Also included in the fit is an update to the tongue. While I did not run in the previous version, but I know the tongue bothered several people.  Many people said it bunched up or caused irritation.

The updated tongue is more similar to the New Balance track spikes.  I suppose if Emma Coburn and other New Balance professionals like the tongue of a shoe, the common folks like us can too.

New Balance 1400 v6 show review

Ride:

There isn’t much to say about the ride.  It’s light, responsive and reacts with the ground.  The material used, is called “revlite.” It’s durable yet responsive.  It’s much more responsive than fresh foam (like in my favorite New Balance trainer the 1080).

Interesting and somewhat unique of the 1400 is that is has a 10 mm drop (many flats have between 0-4). You don’t really feel the difference and to be honest, if no one told me I would never know. I have preferred it recently for long tempos and longer runs.  I’ve done some short 400s too, but longer runs seem to be my favorite.

New Balance 1400 v6 show review

Finally, something to note is that it responds well in rain. When a racing flat is not good in weather, it can be a shock come race day and you don’t have a good shoe.  (Some shoes that don’t respond well to rain include the Nike Fly and Brooks Levitate). I’ve raced A LOT of road races in the pouring rain including Shamrock, Atlantic City, and Broad Street. If I didn’t have a good racing shoe that day, I now know this is always a faithful weather backup. In fact, one of my better photos in the shoe is in bad weather.

Conclusion:

In all I like the New Balance 1400 for workouts and races.  In bad/wet weather I believe I am more likely to use the shoe because it has more traction than the Nike Fly and many other flats.

New Balance 1400 v6 show review

Current Rotation:

Workouts/Racing: Nike Fly, New Balance 1400

Daily Runs: Brooks Glycerin, New Balance 1080, On Cloudace,

Long Runs/Faster Runs: Hoka One One Cavu, Underarmour Sonic

Questions for you:

What is your staple racing shoe?

Do you change shoes in the weather?

Underarmour Horizon BPF Trail Running Shoe Review

Underarmour Horizon BPF Trail Running Shoe Review

Recently, I tried the Underamour Horizon Trail shoe.  Between the Underamour Sonic and the Trail Horizon BPF, it has been my first time logging significant mileage in an Underamour shoe.

I’ve wanted to try both the street shoes: the Bandit as well as the Sonic.  Anyway, at the Copper Mountain Trail race, I tried them on and thought they felt very comfortable.  As poor of an idea as it was, after my initial try on, I thought they were extremely comfortable, and I raced in them.  They felt great, and as most people know, I had a good race.  So yes, my first time running in the shoe was the Copper Mountain 25k.  They did well and I would 100% wear them again for the race.  It is definitely not something I recommend with any shoe, but they felt great and I couldn’t be more pleased.  I also recently raced the Killington 25k and they were just as good.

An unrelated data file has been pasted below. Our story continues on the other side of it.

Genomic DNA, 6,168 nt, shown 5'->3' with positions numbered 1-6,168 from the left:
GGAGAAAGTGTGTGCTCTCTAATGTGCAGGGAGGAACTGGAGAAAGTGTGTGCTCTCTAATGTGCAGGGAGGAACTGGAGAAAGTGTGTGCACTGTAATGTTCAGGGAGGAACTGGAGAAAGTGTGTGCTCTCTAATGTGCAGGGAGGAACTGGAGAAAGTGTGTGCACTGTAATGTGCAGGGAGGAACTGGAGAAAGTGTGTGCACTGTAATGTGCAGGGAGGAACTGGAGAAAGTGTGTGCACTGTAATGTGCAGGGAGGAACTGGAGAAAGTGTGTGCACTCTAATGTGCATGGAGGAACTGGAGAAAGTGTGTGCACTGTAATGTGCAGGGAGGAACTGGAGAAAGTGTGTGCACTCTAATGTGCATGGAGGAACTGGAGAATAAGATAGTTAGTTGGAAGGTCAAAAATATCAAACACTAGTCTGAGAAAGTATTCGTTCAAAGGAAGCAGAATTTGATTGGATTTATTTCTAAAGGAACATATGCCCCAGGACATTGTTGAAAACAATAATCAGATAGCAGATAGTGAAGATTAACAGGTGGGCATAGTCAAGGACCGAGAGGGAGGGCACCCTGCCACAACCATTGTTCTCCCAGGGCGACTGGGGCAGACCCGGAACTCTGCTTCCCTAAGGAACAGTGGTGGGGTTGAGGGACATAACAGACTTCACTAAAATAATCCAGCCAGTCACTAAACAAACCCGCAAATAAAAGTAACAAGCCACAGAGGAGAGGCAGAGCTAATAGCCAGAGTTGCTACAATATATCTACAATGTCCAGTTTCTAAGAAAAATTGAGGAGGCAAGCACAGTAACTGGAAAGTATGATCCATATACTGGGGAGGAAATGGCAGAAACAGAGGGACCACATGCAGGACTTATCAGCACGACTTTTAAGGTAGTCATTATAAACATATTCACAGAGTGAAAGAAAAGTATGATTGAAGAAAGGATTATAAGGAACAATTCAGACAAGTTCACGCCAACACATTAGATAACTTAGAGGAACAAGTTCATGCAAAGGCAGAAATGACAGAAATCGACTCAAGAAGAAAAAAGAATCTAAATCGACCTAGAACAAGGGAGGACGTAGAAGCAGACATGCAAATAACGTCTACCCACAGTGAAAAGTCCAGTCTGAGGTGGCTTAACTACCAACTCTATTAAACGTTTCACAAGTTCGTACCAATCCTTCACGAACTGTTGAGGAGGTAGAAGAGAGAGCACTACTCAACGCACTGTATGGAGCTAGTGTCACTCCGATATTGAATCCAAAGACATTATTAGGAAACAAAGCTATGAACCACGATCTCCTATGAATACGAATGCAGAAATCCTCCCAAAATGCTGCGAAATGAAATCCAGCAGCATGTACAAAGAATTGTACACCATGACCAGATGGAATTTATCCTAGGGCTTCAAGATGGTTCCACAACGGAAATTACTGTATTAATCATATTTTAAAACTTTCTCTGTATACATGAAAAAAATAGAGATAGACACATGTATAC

underarmour Horizon BPF shoe review

Underarmour Horizon BPF Fit:

I typically wear between a women’s size 10-11 wide.  I found the women’s 11 to be the most comfortable on my foot.  It’s relatively true to size.

The upper of the Under Armour Horizon is durable and is very breathable.  Since the primary function is a trail running shoe, it also provides a lot of protection from rocks and trail debris.  The great part is it’s waterproof which came in handy when I was plowing through mud puddles in Killington.

underarmour Horizon BPF shoe review

Ride:

The outsole has a high-traction rubber which is actually designed by Michelob tires.  So yes, the same rubber your tires have, your shoes have.  Most people know I’m incredibly clumsy and I found the shoe to grip every part of the trail.  I never felt as though there was a surface I couldn’t handle.  I found the rubber extremely helpful for Killington and I’m not sure how well I would have done with something less aggressive.